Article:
US 4751743 A
An optical character reader which digitizes analog electrical signals obtained by scanning through an image sensor characters or symbols entered on a sheet so that a discrimination circuit recognizes the characters or the like on the basis of the digital signals. The discrimination circuit is controlled by sheet detection signals for indicating that the image-formation picture of the image sensor is positioned so as to completely mate with the sheet, the characters or the like being read only when the image-formation picture is positioned so as to completely mate with the sheet. In order to detect that the image-formation picture is positioned so as to completely mate with the sheet a base having a reflection factor lower than that of the sheet is used for fixing the sheet so as to thereby utilize a difference between the reflection factors of the sheet and the base. Thus, when the image-formation picture is positioned even in part corresponding to the base, a form detection signal is adapted not provided whereby the discrimination circuit does not mistakenly read the edge of the sheet.
1. An optical character reader provided with an image sensor which scans characters or the like printed on a sheet and outputs analog electrical signals corresponding to said characters or the like, a binary circuit for converting said analog electrical signals into binary signals corresponding to a character region and a background region, and a discrimination circuit for recognizing said characters or the like on the basis of said binary signals, said optical character reader having a circuit which comprises: a detecting circuit for detecting the lower of two voltages obtained from two of a plurality of specified lines in an image-information picture at said image sensor; a comparison circuit which compares a voltage of said signals obtained by said detecting circuit with a first preset reference voltage value so as to determine whether said voltage of said detecting circuit is high or lower than said reference voltage and which outputs a signal corresponding thereto, and an integrating comparison circuit which compares the result of integrating said singnal output by said comparison circuit with a second preset refernece voltage so as to determine whether said signal output by said comparison circuit is higher or lower than said second preset reference voltage so as to determine if said image-information picture at said image sensor is positioned completely on the sheet; and if said image-information picture is positioned completely on the sheet, so as to output a sheet detecting signal.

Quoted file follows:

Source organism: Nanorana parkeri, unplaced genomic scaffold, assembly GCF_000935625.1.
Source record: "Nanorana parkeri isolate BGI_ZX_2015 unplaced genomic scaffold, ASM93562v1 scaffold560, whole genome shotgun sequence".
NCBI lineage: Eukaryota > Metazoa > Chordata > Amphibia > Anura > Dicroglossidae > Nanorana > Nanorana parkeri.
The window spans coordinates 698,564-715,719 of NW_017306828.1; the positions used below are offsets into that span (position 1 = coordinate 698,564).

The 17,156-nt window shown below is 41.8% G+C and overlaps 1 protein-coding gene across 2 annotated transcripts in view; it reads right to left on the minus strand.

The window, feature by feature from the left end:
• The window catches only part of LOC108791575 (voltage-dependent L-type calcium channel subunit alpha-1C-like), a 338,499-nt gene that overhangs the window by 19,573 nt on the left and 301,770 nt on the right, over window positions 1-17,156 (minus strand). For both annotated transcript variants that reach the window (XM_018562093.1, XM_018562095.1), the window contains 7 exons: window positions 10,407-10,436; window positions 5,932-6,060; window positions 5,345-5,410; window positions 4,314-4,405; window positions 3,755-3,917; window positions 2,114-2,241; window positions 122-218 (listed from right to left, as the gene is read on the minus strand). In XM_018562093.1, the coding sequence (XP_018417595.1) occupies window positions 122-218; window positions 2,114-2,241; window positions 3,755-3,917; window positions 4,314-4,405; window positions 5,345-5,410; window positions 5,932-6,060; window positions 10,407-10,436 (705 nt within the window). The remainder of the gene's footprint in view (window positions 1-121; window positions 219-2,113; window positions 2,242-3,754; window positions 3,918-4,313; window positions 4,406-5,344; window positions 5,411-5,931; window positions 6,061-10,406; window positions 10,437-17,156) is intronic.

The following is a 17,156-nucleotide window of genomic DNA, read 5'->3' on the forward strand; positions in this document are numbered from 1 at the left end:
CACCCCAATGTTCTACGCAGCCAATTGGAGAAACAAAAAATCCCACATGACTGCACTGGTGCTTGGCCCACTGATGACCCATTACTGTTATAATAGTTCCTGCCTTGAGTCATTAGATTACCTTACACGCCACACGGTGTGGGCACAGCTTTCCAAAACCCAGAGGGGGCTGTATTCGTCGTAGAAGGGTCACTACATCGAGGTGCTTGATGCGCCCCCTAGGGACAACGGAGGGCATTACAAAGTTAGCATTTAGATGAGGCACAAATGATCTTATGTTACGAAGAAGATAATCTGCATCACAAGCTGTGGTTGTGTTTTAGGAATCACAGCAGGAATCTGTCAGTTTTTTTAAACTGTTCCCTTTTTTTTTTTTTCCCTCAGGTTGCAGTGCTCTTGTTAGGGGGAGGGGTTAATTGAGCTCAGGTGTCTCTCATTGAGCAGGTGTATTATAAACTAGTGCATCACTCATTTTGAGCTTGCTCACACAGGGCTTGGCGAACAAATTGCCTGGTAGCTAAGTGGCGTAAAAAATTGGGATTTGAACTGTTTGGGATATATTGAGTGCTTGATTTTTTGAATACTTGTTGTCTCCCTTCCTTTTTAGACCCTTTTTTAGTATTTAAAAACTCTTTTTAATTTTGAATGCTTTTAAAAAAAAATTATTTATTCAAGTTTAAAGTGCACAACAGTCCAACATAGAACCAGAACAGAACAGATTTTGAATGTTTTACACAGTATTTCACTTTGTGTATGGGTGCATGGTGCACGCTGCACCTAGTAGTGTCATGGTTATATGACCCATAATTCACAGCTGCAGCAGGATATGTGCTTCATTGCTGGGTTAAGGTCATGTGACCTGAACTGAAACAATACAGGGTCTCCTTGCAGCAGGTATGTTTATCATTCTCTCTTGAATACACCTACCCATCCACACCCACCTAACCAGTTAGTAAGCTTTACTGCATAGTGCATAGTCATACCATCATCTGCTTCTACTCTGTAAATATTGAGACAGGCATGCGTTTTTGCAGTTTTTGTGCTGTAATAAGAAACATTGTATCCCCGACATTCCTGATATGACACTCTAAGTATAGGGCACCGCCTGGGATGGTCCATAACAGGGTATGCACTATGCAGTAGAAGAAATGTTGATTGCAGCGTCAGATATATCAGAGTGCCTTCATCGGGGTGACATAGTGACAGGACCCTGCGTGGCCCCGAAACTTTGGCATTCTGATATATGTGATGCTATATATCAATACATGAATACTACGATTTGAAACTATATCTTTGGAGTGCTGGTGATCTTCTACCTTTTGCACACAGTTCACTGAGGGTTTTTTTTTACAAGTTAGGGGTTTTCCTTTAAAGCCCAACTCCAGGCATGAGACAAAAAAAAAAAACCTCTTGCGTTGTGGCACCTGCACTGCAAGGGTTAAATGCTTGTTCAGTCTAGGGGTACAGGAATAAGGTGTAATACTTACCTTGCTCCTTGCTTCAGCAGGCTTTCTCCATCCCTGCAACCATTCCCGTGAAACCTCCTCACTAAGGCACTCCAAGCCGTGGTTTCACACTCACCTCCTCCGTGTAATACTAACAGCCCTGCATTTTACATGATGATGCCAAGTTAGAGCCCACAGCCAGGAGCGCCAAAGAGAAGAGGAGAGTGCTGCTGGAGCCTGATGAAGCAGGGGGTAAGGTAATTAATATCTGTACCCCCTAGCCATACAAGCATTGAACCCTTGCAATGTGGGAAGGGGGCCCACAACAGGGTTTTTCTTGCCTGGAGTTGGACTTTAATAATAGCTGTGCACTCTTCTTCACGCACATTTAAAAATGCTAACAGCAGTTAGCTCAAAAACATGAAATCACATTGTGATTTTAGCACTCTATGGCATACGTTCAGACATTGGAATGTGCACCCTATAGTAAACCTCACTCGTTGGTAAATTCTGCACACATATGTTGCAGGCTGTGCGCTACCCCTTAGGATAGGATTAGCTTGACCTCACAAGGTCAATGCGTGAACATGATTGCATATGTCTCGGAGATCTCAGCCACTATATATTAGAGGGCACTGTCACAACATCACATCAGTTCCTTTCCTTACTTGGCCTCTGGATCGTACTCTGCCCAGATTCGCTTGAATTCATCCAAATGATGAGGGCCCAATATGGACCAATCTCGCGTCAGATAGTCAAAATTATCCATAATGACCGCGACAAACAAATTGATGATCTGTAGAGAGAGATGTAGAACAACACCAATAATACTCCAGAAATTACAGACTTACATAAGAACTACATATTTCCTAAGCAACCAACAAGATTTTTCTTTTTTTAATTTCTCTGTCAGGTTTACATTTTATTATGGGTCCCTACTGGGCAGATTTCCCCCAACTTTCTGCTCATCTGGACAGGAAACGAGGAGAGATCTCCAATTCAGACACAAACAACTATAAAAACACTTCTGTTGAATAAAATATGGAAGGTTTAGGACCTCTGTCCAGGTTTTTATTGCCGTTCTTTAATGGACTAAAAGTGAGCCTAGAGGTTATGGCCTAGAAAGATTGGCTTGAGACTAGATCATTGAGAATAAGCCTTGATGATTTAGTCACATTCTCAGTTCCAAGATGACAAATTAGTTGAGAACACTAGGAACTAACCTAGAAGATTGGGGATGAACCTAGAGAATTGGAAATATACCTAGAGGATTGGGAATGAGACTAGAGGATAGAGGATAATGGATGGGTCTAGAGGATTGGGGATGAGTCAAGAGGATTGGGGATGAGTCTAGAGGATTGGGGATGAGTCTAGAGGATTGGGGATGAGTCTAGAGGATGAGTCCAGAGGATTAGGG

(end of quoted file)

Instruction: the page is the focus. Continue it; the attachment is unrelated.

2. An optical character reader as set forth in claim 1, wherein both lateral end lines at said image sensor are used as said two input lines to said detecting circuit.
This application is a continuation-in-part of now abandoned application Ser. No. 608,089, filed May 8, 1984.
This invention relates to an optical character reader for accurately reading characters or symbols printed on a sheet.